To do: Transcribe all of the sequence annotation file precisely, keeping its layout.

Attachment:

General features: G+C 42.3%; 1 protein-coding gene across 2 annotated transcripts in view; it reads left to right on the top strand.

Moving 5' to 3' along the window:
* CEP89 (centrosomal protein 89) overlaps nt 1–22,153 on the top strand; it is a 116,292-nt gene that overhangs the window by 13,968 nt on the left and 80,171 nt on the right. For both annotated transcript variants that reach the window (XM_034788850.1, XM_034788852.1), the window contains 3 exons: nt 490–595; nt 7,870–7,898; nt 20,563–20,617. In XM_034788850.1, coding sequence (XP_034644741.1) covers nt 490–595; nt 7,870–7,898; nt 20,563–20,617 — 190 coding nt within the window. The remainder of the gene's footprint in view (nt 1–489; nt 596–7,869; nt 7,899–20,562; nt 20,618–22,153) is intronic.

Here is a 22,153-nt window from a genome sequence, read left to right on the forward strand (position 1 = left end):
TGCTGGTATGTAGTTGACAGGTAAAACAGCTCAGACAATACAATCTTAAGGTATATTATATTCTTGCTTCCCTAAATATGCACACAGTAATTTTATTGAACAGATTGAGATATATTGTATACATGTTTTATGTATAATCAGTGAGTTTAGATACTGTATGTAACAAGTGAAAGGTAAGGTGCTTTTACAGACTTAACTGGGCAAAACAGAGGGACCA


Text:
General features: G+C 42.3%; 1 protein-coding gene across 2 annotated transcripts in view; it reads left to right on the top strand.

Moving 5' to 3' along the window:
* CEP89 (centrosomal protein 89) overlaps nt 1–22,153 on the top strand; it is a 116,292-nt gene that overhangs the window by 13,968 nt on the left and 80,171 nt on the right. For both annotated transcript variants that reach the window (XM_034788850.1, XM_034788852.1), the window contains 3 exons: nt 490–595; nt 7,870–7,898; nt 20,563–20,617. In XM_034788850.1, coding sequence (XP_034644741.1) covers nt 490–595; nt 7,870–7,898; nt 20,563–20,617 — 190 coding nt within the window. The remainder of the gene's footprint in view (nt 1–489; nt 596–7,869; nt 7,899–20,562; nt 20,618–22,153) is intronic.

Here is a 22,153-nt window from a genome sequence, read left to right on the forward strand (position 1 = left end):
TGCTGGTATGTAGTTGACAGGTAAAACAGCTCAGACAATACAATCTTAAGGTATATTATATTCTTGCTTCCCTAAATATGCACACAGTAATTTTATTGAACAGATTGAGATATATTGTATACATGTTTTATGTATAATCAGTGAGTTTAGATACTGTATGTAACAAGTGAAAGGTAAGGTGCTTTTACAGACTTAACTGGGCAAAACAGAGGGACCA